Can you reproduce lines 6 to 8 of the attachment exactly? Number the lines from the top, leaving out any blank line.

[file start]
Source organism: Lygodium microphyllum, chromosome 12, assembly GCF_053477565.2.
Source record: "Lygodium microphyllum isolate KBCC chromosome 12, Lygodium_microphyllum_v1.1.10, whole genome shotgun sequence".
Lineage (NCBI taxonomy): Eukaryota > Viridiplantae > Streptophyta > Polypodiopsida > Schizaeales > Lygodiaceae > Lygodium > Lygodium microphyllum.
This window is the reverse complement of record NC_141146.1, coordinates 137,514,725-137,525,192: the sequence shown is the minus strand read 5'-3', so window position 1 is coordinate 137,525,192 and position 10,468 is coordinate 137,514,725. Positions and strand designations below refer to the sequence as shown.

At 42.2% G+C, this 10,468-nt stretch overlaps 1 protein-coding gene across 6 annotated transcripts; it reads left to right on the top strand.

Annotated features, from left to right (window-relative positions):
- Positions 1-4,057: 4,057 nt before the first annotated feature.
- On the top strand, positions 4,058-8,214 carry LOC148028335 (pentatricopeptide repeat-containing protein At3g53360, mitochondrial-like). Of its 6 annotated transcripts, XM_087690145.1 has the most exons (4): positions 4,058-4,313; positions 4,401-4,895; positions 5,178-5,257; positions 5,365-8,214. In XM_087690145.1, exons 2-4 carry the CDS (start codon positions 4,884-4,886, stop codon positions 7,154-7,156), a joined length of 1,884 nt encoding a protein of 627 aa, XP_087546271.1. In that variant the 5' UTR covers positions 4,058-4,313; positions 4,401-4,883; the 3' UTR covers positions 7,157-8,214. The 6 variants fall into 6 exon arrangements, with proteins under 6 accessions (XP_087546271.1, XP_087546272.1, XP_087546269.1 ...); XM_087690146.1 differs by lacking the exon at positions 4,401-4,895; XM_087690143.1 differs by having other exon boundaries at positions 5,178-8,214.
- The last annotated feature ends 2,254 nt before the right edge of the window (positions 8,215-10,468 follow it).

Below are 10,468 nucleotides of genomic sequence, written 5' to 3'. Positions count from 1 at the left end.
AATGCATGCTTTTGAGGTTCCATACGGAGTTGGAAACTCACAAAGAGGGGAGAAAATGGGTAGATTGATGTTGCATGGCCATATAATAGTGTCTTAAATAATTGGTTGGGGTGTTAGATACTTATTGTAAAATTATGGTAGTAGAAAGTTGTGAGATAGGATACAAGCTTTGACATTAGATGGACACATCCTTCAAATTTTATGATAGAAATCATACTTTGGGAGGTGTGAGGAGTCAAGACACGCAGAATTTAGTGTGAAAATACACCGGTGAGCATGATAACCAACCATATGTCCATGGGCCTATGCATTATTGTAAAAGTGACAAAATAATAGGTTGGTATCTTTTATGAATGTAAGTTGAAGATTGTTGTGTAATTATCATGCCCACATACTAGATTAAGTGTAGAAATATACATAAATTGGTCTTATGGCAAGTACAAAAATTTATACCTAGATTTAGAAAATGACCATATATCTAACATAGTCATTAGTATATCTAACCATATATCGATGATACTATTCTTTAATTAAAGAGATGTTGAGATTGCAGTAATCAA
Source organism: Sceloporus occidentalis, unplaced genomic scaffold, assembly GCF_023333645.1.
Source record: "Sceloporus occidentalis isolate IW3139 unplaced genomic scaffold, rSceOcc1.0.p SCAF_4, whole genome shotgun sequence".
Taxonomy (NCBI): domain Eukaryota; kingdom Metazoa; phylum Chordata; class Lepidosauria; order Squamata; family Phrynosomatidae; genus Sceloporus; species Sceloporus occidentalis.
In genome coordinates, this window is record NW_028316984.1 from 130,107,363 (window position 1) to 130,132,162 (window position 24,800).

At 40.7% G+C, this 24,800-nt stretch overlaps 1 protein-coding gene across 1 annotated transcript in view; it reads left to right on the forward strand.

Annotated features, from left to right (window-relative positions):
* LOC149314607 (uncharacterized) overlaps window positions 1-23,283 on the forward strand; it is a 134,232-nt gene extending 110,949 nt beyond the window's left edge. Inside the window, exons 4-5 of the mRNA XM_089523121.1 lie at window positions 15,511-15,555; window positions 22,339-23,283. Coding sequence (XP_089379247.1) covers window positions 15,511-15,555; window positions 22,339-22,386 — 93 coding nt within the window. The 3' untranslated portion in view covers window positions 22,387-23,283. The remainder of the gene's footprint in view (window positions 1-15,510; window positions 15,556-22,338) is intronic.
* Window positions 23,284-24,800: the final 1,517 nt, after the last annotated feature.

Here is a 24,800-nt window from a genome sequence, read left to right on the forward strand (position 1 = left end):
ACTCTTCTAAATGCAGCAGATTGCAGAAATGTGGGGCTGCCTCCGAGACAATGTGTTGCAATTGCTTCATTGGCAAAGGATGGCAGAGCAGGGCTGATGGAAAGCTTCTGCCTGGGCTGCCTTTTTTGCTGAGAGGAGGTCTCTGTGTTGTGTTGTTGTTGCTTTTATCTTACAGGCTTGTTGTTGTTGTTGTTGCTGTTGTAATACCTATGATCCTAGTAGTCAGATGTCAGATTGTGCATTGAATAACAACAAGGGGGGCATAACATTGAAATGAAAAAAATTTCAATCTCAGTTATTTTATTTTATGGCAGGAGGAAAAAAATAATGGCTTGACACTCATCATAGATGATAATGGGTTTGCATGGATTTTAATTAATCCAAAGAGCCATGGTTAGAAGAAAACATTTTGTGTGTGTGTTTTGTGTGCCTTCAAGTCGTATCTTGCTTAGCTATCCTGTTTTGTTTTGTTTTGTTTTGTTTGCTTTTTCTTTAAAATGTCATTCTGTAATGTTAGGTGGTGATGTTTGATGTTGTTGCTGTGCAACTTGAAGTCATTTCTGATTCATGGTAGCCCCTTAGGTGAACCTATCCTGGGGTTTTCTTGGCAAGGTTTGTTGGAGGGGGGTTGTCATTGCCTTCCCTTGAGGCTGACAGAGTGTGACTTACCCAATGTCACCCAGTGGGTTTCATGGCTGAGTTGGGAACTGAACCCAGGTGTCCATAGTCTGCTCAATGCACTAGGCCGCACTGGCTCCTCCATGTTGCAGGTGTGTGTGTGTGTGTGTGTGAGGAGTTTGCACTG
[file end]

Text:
Annotated features, from left to right (window-relative positions):
- Positions 1-4,057: 4,057 nt before the first annotated feature.
- On the top strand, positions 4,058-8,214 carry LOC148028335 (pentatricopeptide repeat-containing protein At3g53360, mitochondrial-like). Of its 6 annotated transcripts, XM_087690145.1 has the most exons (4): positions 4,058-4,313; positions 4,401-4,895; positions 5,178-5,257; positions 5,365-8,214. In XM_087690145.1, exons 2-4 carry the CDS (start codon positions 4,884-4,886, stop codon positions 7,154-7,156), a joined length of 1,884 nt encoding a protein of 627 aa, XP_087546271.1. In that variant the 5' UTR covers positions 4,058-4,313; positions 4,401-4,883; the 3' UTR covers positions 7,157-8,214. The 6 variants fall into 6 exon arrangements, with proteins under 6 accessions (XP_087546271.1, XP_087546272.1, XP_087546269.1 ...); XM_087690146.1 differs by lacking the exon at positions 4,401-4,895; XM_087690143.1 differs by having other exon boundaries at positions 5,178-8,214.